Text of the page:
The Circular Flow of Economics vs PantrynomicsOctober 17, 2019
To maximize profits, business-systems pool money together in order to create the equity that makes up the firms and corporations. Such organizations then create, buy, and sell real goods and services via secondary arbitrage*.
*The difference between market prices
In time, these become very good at accumulating capital and starving others of it, causing a recession or crisis. Notice how ‘businesses’ is a huge entity in the Circular Flow of Economics below.
- To prevent inequality in Economics, taxation is imposed as fiscal policy
- To prevent the starvation of capital, monetary easing is intiated as monetary policy
The Circular Flow of Pantrynomics, on the other hand, ensures the proper balance of capital by checking the two types of arbitrage through five tools:
- Basic Universal Revenue will check primary arbitrage in the local level
- Pool Clearing will check primary arbitrage in the international level
- The Economic Table of the Physiocrats will check the secondary arbitrage internally
- The Value Trade Theory will check the secondary arbitrage externally
- Social Fair tax will check both primary and secondary arbitrage on the local level
The High Market Prices of Economics vs the Low Market Prices of Pantrynomics
The dominance of business, arbitrage, and profit maximization in Economics leads to one common observable thing in all Economic systems:high market prices. After money is invented, it is pooled into corporations which is used to:
- create economies of scale, and
- lobby laws and lawyers to create intellectual property laws and tax breaks.
Such laws then prevent competition that could hamper the egos of those oligarchs and corporations. The common justification is that by protecting their interests, employment is preserved and social order is maintained. This is so easily countered by the fact that people can employ themselves as entrepreneurs, and each other as partnerships. This is especially true after the invention of the internet.
An easy example is the high price of iPhones wherein Apple works hard to protect its intellectual property and brand through the (in)justice system. This gives it high profits as unnatural prices which then benefits its investors or a tiny segment of society. This is bad because:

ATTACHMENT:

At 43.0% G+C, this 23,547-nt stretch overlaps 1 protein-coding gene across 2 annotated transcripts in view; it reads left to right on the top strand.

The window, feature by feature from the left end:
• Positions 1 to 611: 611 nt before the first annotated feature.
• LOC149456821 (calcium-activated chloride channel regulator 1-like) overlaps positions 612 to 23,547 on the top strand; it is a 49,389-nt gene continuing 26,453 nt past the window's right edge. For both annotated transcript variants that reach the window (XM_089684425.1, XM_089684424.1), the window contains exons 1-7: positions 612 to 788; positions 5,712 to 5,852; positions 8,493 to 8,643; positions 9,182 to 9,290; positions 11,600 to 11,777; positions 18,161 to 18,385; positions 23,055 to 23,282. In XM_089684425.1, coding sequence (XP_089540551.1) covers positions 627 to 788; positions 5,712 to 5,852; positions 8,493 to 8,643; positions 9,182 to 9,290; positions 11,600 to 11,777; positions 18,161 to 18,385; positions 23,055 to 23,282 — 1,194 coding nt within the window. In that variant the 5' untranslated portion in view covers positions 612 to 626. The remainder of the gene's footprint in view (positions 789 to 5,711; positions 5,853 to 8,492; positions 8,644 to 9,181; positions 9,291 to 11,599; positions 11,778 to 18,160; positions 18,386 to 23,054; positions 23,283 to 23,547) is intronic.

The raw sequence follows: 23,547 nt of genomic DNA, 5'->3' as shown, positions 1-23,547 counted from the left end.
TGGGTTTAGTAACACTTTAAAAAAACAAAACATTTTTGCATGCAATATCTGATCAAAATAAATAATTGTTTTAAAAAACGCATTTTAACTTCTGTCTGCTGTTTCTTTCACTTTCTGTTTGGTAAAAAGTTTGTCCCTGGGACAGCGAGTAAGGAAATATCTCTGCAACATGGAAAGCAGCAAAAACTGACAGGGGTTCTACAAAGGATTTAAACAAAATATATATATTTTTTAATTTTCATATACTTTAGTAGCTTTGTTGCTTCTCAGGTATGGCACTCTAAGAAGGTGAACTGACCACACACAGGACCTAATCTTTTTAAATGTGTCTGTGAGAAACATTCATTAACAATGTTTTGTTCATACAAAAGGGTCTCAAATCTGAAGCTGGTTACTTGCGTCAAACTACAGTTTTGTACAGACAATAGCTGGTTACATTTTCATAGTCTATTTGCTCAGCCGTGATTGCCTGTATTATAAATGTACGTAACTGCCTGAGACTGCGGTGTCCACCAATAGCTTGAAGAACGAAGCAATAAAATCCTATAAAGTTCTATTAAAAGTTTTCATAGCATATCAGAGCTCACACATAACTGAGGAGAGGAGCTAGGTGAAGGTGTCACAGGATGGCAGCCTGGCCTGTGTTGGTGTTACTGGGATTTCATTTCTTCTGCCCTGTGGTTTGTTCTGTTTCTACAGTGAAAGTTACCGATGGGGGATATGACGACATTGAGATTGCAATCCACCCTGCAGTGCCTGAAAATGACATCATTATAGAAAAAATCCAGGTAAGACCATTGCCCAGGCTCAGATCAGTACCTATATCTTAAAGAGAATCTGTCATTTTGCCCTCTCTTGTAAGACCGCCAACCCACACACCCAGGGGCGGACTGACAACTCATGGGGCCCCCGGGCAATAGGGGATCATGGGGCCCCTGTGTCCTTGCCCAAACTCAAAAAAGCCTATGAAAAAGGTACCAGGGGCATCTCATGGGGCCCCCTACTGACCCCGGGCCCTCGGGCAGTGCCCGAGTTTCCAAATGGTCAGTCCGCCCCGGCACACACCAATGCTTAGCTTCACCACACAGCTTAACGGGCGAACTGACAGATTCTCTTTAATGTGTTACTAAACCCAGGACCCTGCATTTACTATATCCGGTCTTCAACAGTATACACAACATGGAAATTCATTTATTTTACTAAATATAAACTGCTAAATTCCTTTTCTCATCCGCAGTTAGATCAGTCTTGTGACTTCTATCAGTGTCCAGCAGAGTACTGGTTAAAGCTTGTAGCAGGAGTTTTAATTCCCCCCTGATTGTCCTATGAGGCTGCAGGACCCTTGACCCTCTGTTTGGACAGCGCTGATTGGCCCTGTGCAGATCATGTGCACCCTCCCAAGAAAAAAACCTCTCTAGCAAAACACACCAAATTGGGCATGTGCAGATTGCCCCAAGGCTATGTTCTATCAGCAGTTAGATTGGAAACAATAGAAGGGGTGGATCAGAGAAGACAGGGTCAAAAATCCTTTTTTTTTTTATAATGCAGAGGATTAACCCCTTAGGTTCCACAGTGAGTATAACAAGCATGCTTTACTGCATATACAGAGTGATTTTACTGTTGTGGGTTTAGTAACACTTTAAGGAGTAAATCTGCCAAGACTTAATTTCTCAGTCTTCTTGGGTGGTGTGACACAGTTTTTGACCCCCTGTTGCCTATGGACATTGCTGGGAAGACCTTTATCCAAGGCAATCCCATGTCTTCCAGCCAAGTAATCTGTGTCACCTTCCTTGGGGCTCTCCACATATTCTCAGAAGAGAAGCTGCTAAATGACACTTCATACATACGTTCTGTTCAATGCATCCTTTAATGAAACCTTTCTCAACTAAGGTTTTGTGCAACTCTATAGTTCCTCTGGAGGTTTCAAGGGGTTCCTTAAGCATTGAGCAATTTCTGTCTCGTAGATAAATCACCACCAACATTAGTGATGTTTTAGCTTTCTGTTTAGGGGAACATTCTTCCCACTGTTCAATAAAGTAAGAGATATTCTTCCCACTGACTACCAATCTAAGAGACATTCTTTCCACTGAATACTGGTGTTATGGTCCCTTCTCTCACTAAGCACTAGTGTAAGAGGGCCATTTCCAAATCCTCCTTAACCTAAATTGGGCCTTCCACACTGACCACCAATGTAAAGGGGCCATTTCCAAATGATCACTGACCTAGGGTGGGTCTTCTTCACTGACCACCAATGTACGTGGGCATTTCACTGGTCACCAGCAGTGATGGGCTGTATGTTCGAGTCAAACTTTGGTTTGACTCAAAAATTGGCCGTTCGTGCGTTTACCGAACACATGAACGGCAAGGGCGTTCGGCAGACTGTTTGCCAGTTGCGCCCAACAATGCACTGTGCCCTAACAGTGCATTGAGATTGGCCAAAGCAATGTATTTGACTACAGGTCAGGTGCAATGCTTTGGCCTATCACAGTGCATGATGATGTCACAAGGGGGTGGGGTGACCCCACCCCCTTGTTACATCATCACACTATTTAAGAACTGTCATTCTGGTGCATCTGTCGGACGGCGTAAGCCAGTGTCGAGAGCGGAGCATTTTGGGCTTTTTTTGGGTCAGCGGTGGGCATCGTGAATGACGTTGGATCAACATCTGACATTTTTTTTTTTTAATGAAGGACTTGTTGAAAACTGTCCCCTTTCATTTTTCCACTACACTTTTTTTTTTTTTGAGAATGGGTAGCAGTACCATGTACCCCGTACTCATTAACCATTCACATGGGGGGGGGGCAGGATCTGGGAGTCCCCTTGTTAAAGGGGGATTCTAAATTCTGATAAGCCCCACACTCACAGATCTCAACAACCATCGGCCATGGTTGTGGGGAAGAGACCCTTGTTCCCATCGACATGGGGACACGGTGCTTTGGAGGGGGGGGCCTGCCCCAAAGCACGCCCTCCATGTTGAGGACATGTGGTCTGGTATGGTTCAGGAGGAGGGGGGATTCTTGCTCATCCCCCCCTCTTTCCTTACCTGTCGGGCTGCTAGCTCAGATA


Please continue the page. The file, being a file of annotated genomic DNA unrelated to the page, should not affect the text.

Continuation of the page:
- It sucks the capital of society into a single industry or product, starving the other industries. For example, the medical industry needs a lot of funding to develop drugs* that can save lives. Yet, these are not developed because those patients often have no paying capacity. * Update Dec 2020: This has become true with vaccines that could have been used to prevent Covid from being so bad as it is now
- The intellectually-protected technology cannot be applied for other uses, preventing innovation as if the technology never existed. It is true that Capitalism spurs innovation, but only for the profitable parts. In some cases, it actually creates negative innovation if you see a profitable tech company as sponge that sucks all the talent and creates a brain-drain for other sectors of science & technology
High Prices Lead to Bad Things
High market prices have led to povert, inequality, and revolution ever since money was invented. The high market prices of assets such as stocks and property have led to stock and real estate crashes which destroy value and savings, which then destroy the accumulated work done. This regular destruction of wealth and low purchasing power of savings then implies that people are really just working everyday for food, rent, and utilities in order to keep on working for food, rent, and utilities – not so different from a slave.
Slave wages have been a thing since the 1970’s. Objectively, it sucks to be a Gen Xer or a millennial who are economic slaves to baby boomers who have taken all the good parts of the economy for themselves and are “squatting” on the real value of society.
The Goal of Pantrynomics: Zero Inflation
All of these then lead us to create one of the main goals of Pantrynomics which is zero inflation. This is different from the goal of Economics which is an inflation of 2-4%. To explain why a 2% inflation target is bad, we first have to define inflation and deflation in Part 2 and show why the 2% inflation target of Economics naturally leads to inequality by favoring the business class, at the expense of the working class.
These then explain why economic crises, poverty, and inequality still persist despite over 100 years of Economics –because its principles actually create crises, poverty, and inequality.